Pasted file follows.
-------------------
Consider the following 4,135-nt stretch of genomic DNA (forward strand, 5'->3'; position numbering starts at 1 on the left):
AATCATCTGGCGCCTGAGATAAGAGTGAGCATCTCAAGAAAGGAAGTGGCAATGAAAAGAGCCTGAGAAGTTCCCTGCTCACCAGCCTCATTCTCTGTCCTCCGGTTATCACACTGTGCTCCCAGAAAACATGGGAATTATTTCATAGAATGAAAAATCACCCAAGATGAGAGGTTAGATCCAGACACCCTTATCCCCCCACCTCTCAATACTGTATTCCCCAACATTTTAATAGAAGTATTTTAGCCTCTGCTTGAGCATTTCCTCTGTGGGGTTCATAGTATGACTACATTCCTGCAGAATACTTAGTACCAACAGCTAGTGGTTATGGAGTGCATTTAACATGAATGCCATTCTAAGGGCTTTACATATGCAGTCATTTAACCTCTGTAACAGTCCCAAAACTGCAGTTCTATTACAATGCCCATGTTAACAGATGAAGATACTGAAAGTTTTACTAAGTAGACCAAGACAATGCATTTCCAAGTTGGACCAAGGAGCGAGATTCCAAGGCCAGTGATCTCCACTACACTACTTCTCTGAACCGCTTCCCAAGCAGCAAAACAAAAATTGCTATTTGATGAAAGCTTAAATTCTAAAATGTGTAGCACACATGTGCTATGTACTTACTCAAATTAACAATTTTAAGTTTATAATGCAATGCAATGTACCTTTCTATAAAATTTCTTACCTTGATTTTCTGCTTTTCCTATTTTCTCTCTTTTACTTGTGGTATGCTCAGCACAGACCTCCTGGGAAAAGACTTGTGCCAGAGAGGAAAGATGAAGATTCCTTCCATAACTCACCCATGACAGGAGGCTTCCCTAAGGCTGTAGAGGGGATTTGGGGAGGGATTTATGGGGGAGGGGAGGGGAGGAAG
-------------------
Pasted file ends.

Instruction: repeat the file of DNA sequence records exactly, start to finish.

Consider the following 4,135-nt stretch of genomic DNA (forward strand, 5'->3'; position numbering starts at 1 on the left):
AATCATCTGGCGCCTGAGATAAGAGTGAGCATCTCAAGAAAGGAAGTGGCAATGAAAAGAGCCTGAGAAGTTCCCTGCTCACCAGCCTCATTCTCTGTCCTCCGGTTATCACACTGTGCTCCCAGAAAACATGGGAATTATTTCATAGAATGAAAAATCACCCAAGATGAGAGGTTAGATCCAGACACCCTTATCCCCCCACCTCTCAATACTGTATTCCCCAACATTTTAATAGAAGTATTTTAGCCTCTGCTTGAGCATTTCCTCTGTGGGGTTCATAGTATGACTACATTCCTGCAGAATACTTAGTACCAACAGCTAGTGGTTATGGAGTGCATTTAACATGAATGCCATTCTAAGGGCTTTACATATGCAGTCATTTAACCTCTGTAACAGTCCCAAAACTGCAGTTCTATTACAATGCCCATGTTAACAGATGAAGATACTGAAAGTTTTACTAAGTAGACCAAGACAATGCATTTCCAAGTTGGACCAAGGAGCGAGATTCCAAGGCCAGTGATCTCCACTACACTACTTCTCTGAACCGCTTCCCAAGCAGCAAAACAAAAATTGCTATTTGATGAAAGCTTAAATTCTAAAATGTGTAGCACACATGTGCTATGTACTTACTCAAATTAACAATTTTAAGTTTATAATGCAATGCAATGTACCTTTCTATAAAATTTCTTACCTTGATTTTCTGCTTTTCCTATTTTCTCTCTTTTACTTGTGGTATGCTCAGCACAGACCTCCTGGGAAAAGACTTGTGCCAGAGAGGAAAGATGAAGATTCCTTCCATAACTCACCCATGACAGGAGGCTTCCCTAAGGCTGTAGAGGGGATTTGGGGAGGGATTTATGGGGGAGGGGAGGGGAGGAAG